Alexis Bénoist Soyer.
4th February 1810 - 5th August 1858.
The Greatest chef of 19th Century.
Alexis Soyer was born in rue Cornillion, Meaux-en-Brie on 4th February 1810. The youngest son of Emery Roch Alexis Soyer and Marie Madeleine Francoise Chamberlan, late grocers of rue du Tan, Meaux-en-Brie. However, when Alexis was born the family had fallen on hard times and his father took on several jobs, even working on the new canal as a labourer. Two elder brothers Paul and Rene died in their infancy, leaving two other brothers, Philippe and Louis. It is rumoured that Alexisí mother wanted him to join the church. Alexis had other ideas, by the age of nine he joined his brother Philippe in Paris, Philippe was already an established chef. By the age of seventeen, Alexis was a celebrated chef with 12 junior chefs working under him. Alexis had previously trained at Rignon (Georg Rignon) but now worked at Douix, Boulevard des Italiens, Paris. Again, for various reasons, in 1831, Alexis left France, and came to England to join his brother, Philippe Soyer who was now chef for Adolphus Guelph, Duke of Cambridge.
In five short years Alexis quickly established himself with the landed gentry and nobility and become a chef de cuisine of note. In 1838 he was offered the job at the newly formed Reform Club - where he helped design the kitchens with Charles Barry. Also in 1837, Alexis married the celebrated artist Elizabeth Emma Jones. Emma as she preferred to be called, was prolific in her work-rate. She first exhibited at the Royal Academy at the age of ten - she also had some very strange ideas about social class and etiquette. Such as "In walking keep your feet extended out nearly to a right angle with your body, and seldom let more than the points of toes touch the ground; keep your shoulders at the same time well extended back; and, in a word, during the whole of your gait, suppose yourself to be anything but what you are." or "To speak naturally, to act naturally, are vulgar and commonplace." Emma was rather a delicate soul and she died in 1842. She simply died of fright on a day of heavy thunderstorms. She was with child and her death has also been described as 'dying in child-bed.'
Alexis other great love was Fanny Cerito; Fanny was one of the leading ballerinas of the day. Her father disapproved of the relationship, she married Arthur St Leon. The marriage failed. She and Alexis had a secret relationship until his death.
Whilst at the Reform Club, Alexis hearing about the plight of the Irish peasants, during the potato famine of 1847, asked by Russell's government for help. The Reform Club granted him leave of absence. Alexis went to Dublin, Ireland, and set up the first properly designed soup kitchen, where he served his famine soup, which he had formulated for his soup kitchen. At the peak of the soup kitchen it served five thousand people daily. It is claimed that Alexis's efforts were fundamental in saving several hundredís of lives. Also Alexis opened an art gallery showing pictures painted by his late wife Emma Soyer, it was called 'Soyer's Philanthropic Gallery.' He used monies he made from this to fund several soup kitchens for the poor - in various districts of London.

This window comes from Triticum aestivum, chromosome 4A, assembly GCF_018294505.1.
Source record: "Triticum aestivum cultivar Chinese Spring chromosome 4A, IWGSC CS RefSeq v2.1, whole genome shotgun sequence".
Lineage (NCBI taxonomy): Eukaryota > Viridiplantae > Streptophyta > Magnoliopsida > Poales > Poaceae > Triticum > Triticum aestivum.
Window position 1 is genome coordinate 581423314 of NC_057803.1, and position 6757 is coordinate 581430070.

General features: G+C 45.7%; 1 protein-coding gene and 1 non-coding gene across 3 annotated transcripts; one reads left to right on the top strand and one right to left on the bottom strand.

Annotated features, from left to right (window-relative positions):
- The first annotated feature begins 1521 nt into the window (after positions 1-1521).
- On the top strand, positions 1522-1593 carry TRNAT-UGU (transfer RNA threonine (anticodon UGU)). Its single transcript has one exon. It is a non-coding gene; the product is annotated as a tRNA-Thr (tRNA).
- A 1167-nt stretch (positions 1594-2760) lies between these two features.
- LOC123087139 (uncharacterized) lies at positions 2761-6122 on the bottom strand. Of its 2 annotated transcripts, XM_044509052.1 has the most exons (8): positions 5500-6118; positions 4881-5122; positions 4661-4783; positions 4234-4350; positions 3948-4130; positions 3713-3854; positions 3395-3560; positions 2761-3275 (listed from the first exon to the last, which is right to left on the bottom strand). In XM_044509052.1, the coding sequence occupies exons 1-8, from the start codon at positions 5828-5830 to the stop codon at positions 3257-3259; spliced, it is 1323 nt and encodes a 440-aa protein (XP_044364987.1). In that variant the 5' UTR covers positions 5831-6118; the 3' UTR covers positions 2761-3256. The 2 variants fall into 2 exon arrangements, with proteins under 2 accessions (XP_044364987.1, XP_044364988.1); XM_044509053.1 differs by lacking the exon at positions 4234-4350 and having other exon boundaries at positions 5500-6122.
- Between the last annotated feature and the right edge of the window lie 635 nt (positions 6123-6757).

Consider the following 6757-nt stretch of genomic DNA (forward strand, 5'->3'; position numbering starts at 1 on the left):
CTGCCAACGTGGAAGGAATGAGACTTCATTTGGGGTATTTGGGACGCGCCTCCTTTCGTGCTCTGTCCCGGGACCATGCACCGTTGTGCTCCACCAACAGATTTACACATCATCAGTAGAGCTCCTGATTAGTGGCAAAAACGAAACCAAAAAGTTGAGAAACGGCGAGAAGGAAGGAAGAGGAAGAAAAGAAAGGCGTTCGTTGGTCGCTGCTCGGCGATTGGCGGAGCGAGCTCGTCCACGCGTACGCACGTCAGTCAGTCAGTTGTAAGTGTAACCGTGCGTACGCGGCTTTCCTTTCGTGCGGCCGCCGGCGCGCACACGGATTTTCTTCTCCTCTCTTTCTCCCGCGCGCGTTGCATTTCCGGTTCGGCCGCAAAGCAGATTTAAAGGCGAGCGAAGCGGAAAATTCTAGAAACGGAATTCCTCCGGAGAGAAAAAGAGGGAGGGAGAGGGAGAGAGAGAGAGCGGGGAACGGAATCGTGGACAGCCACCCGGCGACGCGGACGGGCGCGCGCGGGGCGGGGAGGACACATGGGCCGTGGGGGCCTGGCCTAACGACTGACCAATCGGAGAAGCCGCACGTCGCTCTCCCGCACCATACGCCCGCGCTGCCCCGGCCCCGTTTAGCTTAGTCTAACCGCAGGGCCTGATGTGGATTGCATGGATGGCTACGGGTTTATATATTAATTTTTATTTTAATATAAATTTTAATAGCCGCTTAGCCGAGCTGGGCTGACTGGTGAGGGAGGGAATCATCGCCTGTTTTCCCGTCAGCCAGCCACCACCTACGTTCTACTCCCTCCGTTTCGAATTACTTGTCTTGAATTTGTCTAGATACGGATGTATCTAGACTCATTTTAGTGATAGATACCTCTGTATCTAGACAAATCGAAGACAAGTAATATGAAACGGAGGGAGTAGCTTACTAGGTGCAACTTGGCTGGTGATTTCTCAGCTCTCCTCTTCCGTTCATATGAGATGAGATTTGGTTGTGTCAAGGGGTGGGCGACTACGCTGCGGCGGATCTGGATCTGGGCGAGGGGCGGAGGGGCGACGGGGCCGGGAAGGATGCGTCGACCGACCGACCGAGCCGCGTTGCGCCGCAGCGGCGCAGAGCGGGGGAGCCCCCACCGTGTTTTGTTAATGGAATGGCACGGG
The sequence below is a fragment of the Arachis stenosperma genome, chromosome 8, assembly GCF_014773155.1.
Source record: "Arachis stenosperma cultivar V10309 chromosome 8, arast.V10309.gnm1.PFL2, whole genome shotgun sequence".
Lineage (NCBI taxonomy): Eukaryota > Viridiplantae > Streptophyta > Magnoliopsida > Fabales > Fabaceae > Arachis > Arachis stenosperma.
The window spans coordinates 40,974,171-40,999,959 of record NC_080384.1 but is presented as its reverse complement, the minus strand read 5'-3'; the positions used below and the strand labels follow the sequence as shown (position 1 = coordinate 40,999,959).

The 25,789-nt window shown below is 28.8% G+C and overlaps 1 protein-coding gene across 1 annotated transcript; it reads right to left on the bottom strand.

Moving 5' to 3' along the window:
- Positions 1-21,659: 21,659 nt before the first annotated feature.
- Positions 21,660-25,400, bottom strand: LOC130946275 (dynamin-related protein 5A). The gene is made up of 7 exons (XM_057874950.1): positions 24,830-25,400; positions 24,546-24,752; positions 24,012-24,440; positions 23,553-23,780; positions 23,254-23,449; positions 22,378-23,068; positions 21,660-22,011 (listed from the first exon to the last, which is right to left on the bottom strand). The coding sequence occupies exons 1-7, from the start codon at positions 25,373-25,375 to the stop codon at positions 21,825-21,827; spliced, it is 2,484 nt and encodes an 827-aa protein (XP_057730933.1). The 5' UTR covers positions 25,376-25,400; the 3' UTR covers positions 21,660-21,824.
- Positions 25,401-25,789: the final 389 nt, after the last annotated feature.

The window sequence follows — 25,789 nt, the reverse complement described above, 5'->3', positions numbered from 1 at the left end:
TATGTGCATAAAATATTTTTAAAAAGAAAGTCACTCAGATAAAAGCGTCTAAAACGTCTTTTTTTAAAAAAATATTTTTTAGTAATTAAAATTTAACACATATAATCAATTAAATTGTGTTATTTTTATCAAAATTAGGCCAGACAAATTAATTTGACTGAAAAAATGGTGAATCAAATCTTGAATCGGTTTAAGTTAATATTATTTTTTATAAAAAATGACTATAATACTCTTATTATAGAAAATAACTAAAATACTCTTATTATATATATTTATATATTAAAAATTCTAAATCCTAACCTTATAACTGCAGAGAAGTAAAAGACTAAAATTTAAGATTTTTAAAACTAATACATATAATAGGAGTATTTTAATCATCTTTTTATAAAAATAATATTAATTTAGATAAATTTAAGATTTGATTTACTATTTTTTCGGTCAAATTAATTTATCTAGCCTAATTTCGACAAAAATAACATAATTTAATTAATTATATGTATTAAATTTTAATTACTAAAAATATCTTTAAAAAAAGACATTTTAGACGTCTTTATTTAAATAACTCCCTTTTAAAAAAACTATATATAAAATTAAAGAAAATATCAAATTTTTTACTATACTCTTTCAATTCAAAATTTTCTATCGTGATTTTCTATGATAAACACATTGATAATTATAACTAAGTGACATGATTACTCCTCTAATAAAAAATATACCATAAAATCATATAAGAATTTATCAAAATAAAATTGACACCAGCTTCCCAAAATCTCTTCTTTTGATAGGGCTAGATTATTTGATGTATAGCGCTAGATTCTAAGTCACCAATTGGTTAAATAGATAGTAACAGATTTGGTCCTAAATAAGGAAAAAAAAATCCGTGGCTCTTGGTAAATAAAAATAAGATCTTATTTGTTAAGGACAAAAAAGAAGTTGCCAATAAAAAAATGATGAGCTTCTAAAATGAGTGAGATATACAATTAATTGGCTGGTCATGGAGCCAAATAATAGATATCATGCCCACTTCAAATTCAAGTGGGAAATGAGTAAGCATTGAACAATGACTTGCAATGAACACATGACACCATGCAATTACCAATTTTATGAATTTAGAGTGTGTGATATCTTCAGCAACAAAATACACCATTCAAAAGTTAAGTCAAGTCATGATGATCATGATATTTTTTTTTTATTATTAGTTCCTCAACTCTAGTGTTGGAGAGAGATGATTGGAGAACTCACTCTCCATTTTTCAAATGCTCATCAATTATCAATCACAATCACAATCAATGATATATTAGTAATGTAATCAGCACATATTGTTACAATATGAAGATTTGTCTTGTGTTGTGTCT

Alexis was concerned about 'Consumption' as he had lost several family members to it. Also he had lost both his brothers before they had reached the age of 50, Philippe from consumption in 1840; therefore in 1850 he tended his resignation to the Reform Club - using the pretext that the Reform were to allow members of the public into the coffee-room; which he disagreed with. Alexis had threaten to resign several times in his career at the Reform, most notably in 1848, but this time it was accepted by Lord Marcus Hill. Who remained a lifelong friend of Alexis.
In the latter part of 1850, in partnership with Joseph Feeney later George Symonds, Alexis leased Gore House (stood where the present Royal Albert Hall now stands,) and in 1851 opened 'Soyer's Universal Symposium to all Nations' He tried to catch the excitement of the 51' exhibition. But because it was Soyer - it was doomed to fail. It was the most flamboyant fashionable restaurant ever seen in London. Each room was decked to some extravaganza theme such as 'The Grotte Des Neiges Eternelles' and 'La Chambre Ardante D'Apollo.' In the grounds he had a large marquee called 'Baronial Banqueting Hall.' He hoped to entertain and feed 5,000 people daily, with different priced menus for different classes of people, after three months he closed it down with a loss of £7,000. Approximately £440.000 in today's -2001 -money.